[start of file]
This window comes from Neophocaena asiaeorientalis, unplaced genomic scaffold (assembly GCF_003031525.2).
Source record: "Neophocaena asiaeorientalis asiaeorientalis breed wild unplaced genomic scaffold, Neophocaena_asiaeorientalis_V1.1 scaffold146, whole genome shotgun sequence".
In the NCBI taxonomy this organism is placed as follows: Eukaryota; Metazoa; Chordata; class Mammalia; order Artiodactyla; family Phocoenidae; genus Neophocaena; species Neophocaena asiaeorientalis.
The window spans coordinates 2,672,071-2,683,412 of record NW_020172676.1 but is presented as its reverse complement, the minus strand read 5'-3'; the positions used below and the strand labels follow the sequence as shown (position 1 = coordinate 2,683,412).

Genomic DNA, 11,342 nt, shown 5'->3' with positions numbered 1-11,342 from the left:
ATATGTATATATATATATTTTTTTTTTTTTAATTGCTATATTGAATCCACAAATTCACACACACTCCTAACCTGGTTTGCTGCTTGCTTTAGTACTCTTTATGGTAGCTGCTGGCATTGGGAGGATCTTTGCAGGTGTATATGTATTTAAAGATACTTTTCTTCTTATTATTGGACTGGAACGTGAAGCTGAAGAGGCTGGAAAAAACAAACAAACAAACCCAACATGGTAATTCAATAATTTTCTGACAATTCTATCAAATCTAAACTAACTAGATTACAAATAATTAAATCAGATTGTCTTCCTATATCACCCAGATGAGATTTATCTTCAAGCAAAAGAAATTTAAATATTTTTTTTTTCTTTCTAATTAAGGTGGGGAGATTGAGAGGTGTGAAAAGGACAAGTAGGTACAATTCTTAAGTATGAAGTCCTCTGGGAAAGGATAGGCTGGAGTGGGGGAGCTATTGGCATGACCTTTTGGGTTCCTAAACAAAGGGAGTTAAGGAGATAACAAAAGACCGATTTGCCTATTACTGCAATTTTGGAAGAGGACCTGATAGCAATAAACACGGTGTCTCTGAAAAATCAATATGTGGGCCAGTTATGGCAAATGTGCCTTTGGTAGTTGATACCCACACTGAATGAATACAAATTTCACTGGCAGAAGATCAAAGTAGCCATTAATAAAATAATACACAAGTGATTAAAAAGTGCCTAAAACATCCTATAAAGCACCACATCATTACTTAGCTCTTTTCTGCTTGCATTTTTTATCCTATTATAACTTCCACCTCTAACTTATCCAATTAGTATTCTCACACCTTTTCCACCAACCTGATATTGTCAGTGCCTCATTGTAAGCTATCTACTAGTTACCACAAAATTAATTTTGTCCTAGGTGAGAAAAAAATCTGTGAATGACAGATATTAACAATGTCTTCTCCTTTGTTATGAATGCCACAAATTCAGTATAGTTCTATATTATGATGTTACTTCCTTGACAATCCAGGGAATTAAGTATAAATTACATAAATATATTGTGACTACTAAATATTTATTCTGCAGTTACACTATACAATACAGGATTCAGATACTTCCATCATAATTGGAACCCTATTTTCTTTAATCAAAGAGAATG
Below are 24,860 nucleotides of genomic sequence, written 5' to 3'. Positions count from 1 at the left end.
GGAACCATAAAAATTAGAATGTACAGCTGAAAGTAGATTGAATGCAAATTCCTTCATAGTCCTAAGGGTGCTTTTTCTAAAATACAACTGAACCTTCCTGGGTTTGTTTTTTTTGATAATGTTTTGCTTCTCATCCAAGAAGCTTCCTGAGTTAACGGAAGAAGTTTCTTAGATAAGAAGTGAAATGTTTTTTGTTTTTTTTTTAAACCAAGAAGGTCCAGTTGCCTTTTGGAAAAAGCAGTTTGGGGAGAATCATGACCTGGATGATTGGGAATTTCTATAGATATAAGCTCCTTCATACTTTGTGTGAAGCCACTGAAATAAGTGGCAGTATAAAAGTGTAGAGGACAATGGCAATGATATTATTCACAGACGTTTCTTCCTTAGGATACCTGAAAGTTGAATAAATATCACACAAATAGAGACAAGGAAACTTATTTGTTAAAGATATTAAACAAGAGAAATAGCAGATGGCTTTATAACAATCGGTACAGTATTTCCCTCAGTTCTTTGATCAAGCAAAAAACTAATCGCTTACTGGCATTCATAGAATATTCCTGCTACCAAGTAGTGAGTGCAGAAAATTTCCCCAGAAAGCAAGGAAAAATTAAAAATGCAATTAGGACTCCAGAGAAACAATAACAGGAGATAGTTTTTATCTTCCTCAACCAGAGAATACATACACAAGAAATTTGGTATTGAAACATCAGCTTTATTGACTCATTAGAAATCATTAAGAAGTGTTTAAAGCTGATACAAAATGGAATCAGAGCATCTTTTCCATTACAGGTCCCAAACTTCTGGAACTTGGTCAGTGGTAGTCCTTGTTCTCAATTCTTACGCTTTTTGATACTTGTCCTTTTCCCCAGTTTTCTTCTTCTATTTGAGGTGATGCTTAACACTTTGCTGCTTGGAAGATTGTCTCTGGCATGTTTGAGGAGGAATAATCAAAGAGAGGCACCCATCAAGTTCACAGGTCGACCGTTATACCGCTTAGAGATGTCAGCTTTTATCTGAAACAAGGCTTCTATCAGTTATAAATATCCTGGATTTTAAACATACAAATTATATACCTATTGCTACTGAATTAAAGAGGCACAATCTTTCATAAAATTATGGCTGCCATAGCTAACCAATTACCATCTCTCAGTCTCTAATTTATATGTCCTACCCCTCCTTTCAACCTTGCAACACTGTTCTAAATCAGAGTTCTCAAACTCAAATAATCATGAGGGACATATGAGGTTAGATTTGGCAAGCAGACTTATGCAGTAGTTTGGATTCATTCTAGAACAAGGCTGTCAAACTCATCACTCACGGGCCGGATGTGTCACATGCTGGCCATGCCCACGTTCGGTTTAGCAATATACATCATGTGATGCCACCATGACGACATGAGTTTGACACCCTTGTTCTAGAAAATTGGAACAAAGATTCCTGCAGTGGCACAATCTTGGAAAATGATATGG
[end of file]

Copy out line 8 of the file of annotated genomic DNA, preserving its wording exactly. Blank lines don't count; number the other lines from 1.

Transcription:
GGAACCATAAAAATTAGAATGTACAGCTGAAAGTAGATTGAATGCAAATTCCTTCATAGTCCTAAGGGTGCTTTTTCTAAAATACAACTGAACCTTCCTGGGTTTGTTTTTTTTGATAATGTTTTGCTTCTCATCCAAGAAGCTTCCTGAGTTAACGGAAGAAGTTTCTTAGATAAGAAGTGAAATGTTTTTTGTTTTTTTTTTAAACCAAGAAGGTCCAGTTGCCTTTTGGAAAAAGCAGTTTGGGGAGAATCATGACCTGGATGATTGGGAATTTCTATAGATATAAGCTCCTTCATACTTTGTGTGAAGCCACTGAAATAAGTGGCAGTATAAAAGTGTAGAGGACAATGGCAATGATATTATTCACAGACGTTTCTTCCTTAGGATACCTGAAAGTTGAATAAATATCACACAAATAGAGACAAGGAAACTTATTTGTTAAAGATATTAAACAAGAGAAATAGCAGATGGCTTTATAACAATCGGTACAGTATTTCCCTCAGTTCTTTGATCAAGCAAAAAACTAATCGCTTACTGGCATTCATAGAATATTCCTGCTACCAAGTAGTGAGTGCAGAAAATTTCCCCAGAAAGCAAGGAAAAATTAAAAATGCAATTAGGACTCCAGAGAAACAATAACAGGAGATAGTTTTTATCTTCCTCAACCAGAGAATACATACACAAGAAATTTGGTATTGAAACATCAGCTTTATTGACTCATTAGAAATCATTAAGAAGTGTTTAAAGCTGATACAAAATGGAATCAGAGCATCTTTTCCATTACAGGTCCCAAACTTCTGGAACTTGGTCAGTGGTAGTCCTTGTTCTCAATTCTTACGCTTTTTGATACTTGTCCTTTTCCCCAGTTTTCTTCTTCTATTTGAGGTGATGCTTAACACTTTGCTGCTTGGAAGATTGTCTCTGGCATGTTTGAGGAGGAATAATCAAAGAGAGGCACCCATCAAGTTCACAGGTCGACCGTTATACCGCTTAGAGATGTCAGCTTTTATCTGAAACAAGGCTTCTATCAGTTATAAATATCCTGGATTTTAAACATACAAATTATATACCTATTGCTACTGAATTAAAGAGGCACAATCTTTCATAAAATTATGGCTGCCATAGCTAACCAATTACCATCTCTCAGTCTCTAATTTATATGTCCTACCCCTCCTTTCAACCTTGCAACACTGTTCTAAATCAGAGTTCTCAAACTCAAATAATCATGAGGGACATATGAGGTTAGATTTGGCAAGCAGACTTATGCAGTAGTTTGGATTCATTCTAGAACAAGGCTGTCAAACTCATCACTCACGGGCCGGATGTGTCACATGCTGGCCATGCCCACGTTCGGTTTAGCAATATACATCATGTGATGCCACCATGACGACATGAGTTTGACACCCTTGTTCTAGAAAATTGGAACAAAGATTCCTGCAGTGGCACAATCTTGGAAAATGATATGG